In 1864, due to frequent Apache raids from Mexico into the U.S., a Union officer decides to illegally cross the border and destroy the Apache, using a mixed army of Union troops, Confederate POWs, civilian mercenaries, and scouts.
During the last winter of the Civil War, cavalry officer Amos Dundee leads a contentious troop of Army regulars, Confederate prisoners and scouts on an expedition into Mexico to destroy a band of Apaches who have been raiding U.S. bases in Texas.Written by
When Maj Dundee and the relief column arrive at the Rosta's ranch, Dundee is not wearing a blue jacket. As he, Potts, and Ryan go into the massacre site he is still without his jacket and it is not visible on his saddle.
Shortly later, as Dundee, Potts, and now with Sgt Gomez approach the trooper hanging upside down, Dundee is now wearing his blue jacket, though not buttoned. See more »
In the territory of New Mexico towards the end of the Civil War, an Indian, Sierra Charriba, and his Apache warriors raided, sacked and looted an area almost three times the size of Texas.
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Opening credits prologue:
1864 JOURNAL 1865
In the territory of New Mexico, toward the end of the Civil War, an Indian Sierra Charriba, and his 47 Apache warriors raided, sacked, and looted an area almost three times the size of Texas.
On October 31, 1864, an entire company of the 5th United States Cavalry sent out from Fort Benlin to destroy him, was ambushed and massacred at the Rostes ranch.
We are indebted to Timothy Ryan, bugler 5th United States Cavalry, the company's sole survivor, for his diary, the only existing record of this tragedy and the campaign that followed. See more »
The 2005 restored version contains 12 additional minutes of footage originally edited by the studio without the director's consent. See more »
I grew up watching westerns, and saw this one every now and then on TV. Heston played one of my great heroes; a Federal Army Officer commanding a regiment squarely situated with Lincoln's United States, and under the command of General Ulysses S. Grant. He is out in the west, has men of honor under his command, save for the occasional horse thief and rebel.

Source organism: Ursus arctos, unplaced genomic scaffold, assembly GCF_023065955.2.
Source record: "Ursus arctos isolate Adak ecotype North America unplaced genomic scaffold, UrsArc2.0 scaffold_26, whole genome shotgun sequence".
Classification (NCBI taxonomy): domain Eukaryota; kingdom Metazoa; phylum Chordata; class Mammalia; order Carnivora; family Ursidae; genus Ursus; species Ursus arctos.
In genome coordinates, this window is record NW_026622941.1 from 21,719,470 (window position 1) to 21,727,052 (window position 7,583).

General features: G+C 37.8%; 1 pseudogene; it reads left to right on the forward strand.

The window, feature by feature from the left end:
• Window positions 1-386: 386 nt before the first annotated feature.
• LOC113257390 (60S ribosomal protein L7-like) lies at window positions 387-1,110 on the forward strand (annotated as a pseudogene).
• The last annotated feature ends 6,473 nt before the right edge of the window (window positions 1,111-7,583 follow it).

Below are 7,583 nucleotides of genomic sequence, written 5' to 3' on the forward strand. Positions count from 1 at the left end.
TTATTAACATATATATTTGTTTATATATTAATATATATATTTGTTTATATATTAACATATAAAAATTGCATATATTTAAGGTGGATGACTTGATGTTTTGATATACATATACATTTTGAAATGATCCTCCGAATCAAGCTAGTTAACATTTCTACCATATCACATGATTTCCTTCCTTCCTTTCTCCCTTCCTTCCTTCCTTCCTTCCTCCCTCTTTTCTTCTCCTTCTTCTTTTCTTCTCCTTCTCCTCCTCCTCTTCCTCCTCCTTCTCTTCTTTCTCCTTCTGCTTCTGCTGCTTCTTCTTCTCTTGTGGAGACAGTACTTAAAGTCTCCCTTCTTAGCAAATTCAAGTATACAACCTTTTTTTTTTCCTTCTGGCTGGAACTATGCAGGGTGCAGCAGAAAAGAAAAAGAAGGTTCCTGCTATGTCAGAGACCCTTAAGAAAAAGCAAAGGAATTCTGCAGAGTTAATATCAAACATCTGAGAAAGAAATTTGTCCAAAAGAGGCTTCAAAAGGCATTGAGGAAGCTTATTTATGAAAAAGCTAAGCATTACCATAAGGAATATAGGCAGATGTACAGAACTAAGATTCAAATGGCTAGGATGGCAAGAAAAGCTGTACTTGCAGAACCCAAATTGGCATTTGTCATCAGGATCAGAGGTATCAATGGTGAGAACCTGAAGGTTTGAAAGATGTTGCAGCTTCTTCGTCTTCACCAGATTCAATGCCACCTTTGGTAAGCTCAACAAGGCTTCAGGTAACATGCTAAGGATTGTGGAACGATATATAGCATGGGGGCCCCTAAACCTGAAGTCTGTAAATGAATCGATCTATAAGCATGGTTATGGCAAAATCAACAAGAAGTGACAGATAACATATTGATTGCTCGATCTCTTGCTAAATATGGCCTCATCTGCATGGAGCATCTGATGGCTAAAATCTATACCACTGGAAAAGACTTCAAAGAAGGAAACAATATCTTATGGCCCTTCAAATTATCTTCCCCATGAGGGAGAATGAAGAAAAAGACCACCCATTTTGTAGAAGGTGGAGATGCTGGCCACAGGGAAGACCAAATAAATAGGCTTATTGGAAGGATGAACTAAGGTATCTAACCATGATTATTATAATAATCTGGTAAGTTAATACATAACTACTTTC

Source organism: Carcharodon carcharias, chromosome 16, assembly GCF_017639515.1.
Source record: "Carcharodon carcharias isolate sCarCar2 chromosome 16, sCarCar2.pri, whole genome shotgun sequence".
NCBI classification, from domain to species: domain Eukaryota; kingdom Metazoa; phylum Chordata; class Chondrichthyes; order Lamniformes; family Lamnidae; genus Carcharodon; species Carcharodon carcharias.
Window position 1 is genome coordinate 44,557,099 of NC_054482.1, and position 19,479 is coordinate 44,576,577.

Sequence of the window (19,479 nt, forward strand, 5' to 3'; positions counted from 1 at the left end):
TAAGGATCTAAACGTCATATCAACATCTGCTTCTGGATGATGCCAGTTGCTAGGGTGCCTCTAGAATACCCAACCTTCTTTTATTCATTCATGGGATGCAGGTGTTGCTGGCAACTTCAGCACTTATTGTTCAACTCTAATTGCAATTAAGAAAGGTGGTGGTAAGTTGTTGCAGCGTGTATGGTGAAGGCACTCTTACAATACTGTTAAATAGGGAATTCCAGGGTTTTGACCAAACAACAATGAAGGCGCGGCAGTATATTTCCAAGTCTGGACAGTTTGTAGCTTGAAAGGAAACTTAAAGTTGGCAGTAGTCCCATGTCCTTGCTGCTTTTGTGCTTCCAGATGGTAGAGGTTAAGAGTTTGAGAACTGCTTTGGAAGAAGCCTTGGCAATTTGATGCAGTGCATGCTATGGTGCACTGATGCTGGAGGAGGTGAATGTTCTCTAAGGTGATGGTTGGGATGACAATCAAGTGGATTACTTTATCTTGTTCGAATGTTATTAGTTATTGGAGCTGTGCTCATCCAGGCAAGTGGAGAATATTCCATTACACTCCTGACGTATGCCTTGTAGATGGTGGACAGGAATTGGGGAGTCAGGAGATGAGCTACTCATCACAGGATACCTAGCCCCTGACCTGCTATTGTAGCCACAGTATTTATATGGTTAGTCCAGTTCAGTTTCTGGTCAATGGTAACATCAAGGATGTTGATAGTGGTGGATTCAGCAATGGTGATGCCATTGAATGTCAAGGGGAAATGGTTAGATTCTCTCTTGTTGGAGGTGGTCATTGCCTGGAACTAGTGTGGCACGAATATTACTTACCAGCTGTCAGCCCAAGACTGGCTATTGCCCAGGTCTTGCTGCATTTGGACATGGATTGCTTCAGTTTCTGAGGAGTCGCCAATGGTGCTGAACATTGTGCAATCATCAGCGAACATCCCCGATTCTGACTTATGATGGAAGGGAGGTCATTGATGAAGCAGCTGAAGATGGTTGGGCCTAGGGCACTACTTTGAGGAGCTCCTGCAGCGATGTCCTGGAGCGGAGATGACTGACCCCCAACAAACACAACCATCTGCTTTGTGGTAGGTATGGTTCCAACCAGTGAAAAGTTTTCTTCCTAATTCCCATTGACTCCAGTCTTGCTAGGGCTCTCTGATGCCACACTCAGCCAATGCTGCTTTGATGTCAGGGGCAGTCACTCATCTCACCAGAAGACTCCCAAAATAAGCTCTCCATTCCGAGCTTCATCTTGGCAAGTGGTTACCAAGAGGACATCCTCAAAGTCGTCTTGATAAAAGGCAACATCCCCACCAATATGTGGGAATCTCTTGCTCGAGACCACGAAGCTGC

It's a tale of obsession. With Melville as the inspiration and Peckinpah helming the project, how could it go wrong?
Well, as the historians on the commentary track reminded me, market forces were at work back at the studio. And so it was that what could have been a historic film about tracking down an Apache war-band, was turned into an overlong film involving a love interest and Imperial French guards.
For the most part it's exceptionally staged. The only foible is the story itself. The main plot gets resolved in act two, and so the story falters there. The story also meanders with the love interest, and what started out as a plot driven story regarding justice and revenge in the never-ending struggle between the natives and the white-man, turns into an elongated adventure regarding the life and times of Major Amos Charles Dundee.
Instead of a Melville like tale, we get a brief chronology of an army officer as went to resolve one issue, but stirred up others in the process. Huh.
So, can we castigate it as a bad film? It's a tough call. I think it's better to say that the film started out on an almost misleading note, but promised on the title; a film about Major Dundee. We get the sense that the film is going to stay on one topic, one plot, one story, but winds up embracing a ton of others.
For all that there is a lot of symbolism and deep stuff operating here. We examine Dundee's command decisions and his command detachment to pursue a single minded goal. Note Harris's change in shirts as Heston's character flirts with debauchery. Note the change in landscape as Heston and his forces pursue their goal. Note the uniforms and comment on contemporary social upheavals of the time (as was noted on the commentary track, but yes, I spotted it before it was pointed out).
That's not all, there's also a coming of age tale here, as well as a romance (however retrofitted, and I'll go ahead and say it, I don't care how beautiful the Austrian actress is, and she is stunning, her role and tale do not belong).
All in all it is an entertaining tale, and the ever sly mind might see the climatic finale as Peckinpah's comment on what power got us embroiled in conflicts involving US forces fighting native contingents. Ring any bells? That could be reading too much into it, but based on what I know about the director, I don't find it too far off the mark.
It's almost an ingenious film. It's almost a classic. One could even call it a flawed classic. View it for what it's worth. If it seems somewhat odd, then keep what I told you in mind.
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